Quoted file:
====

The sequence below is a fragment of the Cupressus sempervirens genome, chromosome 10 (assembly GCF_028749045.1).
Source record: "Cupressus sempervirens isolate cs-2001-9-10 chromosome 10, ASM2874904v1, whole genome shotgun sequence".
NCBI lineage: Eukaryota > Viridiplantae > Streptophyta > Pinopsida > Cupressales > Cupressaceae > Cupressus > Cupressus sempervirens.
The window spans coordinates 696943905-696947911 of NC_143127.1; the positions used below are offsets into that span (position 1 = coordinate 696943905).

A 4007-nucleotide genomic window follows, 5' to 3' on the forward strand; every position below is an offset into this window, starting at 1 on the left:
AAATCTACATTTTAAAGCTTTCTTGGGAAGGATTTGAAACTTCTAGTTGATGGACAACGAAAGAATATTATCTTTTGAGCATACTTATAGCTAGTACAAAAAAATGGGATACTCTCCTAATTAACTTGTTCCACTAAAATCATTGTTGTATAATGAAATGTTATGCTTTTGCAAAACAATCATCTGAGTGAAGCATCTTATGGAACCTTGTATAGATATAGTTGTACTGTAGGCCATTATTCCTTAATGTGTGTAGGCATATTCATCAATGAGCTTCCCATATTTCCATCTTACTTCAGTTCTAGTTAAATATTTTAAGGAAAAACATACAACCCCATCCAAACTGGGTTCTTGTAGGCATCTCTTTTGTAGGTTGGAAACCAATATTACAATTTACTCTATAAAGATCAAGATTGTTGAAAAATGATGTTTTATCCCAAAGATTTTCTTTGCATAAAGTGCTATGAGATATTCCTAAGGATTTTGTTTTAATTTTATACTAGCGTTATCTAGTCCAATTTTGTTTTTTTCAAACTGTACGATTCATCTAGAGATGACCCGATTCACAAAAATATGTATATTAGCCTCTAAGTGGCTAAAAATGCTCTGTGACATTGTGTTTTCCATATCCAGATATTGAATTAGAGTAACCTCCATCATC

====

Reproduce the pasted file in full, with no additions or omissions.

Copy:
The sequence below is a fragment of the Cupressus sempervirens genome, chromosome 10 (assembly GCF_028749045.1).
Source record: "Cupressus sempervirens isolate cs-2001-9-10 chromosome 10, ASM2874904v1, whole genome shotgun sequence".
NCBI lineage: Eukaryota > Viridiplantae > Streptophyta > Pinopsida > Cupressales > Cupressaceae > Cupressus > Cupressus sempervirens.
The window spans coordinates 696943905-696947911 of NC_143127.1; the positions used below are offsets into that span (position 1 = coordinate 696943905).

A 4007-nucleotide genomic window follows, 5' to 3' on the forward strand; every position below is an offset into this window, starting at 1 on the left:
AAATCTACATTTTAAAGCTTTCTTGGGAAGGATTTGAAACTTCTAGTTGATGGACAACGAAAGAATATTATCTTTTGAGCATACTTATAGCTAGTACAAAAAAATGGGATACTCTCCTAATTAACTTGTTCCACTAAAATCATTGTTGTATAATGAAATGTTATGCTTTTGCAAAACAATCATCTGAGTGAAGCATCTTATGGAACCTTGTATAGATATAGTTGTACTGTAGGCCATTATTCCTTAATGTGTGTAGGCATATTCATCAATGAGCTTCCCATATTTCCATCTTACTTCAGTTCTAGTTAAATATTTTAAGGAAAAACATACAACCCCATCCAAACTGGGTTCTTGTAGGCATCTCTTTTGTAGGTTGGAAACCAATATTACAATTTACTCTATAAAGATCAAGATTGTTGAAAAATGATGTTTTATCCCAAAGATTTTCTTTGCATAAAGTGCTATGAGATATTCCTAAGGATTTTGTTTTAATTTTATACTAGCGTTATCTAGTCCAATTTTGTTTTTTTCAAACTGTACGATTCATCTAGAGATGACCCGATTCACAAAAATATGTATATTAGCCTCTAAGTGGCTAAAAATGCTCTGTGACATTGTGTTTTCCATATCCAGATATTGAATTAGAGTAACCTCCATCATC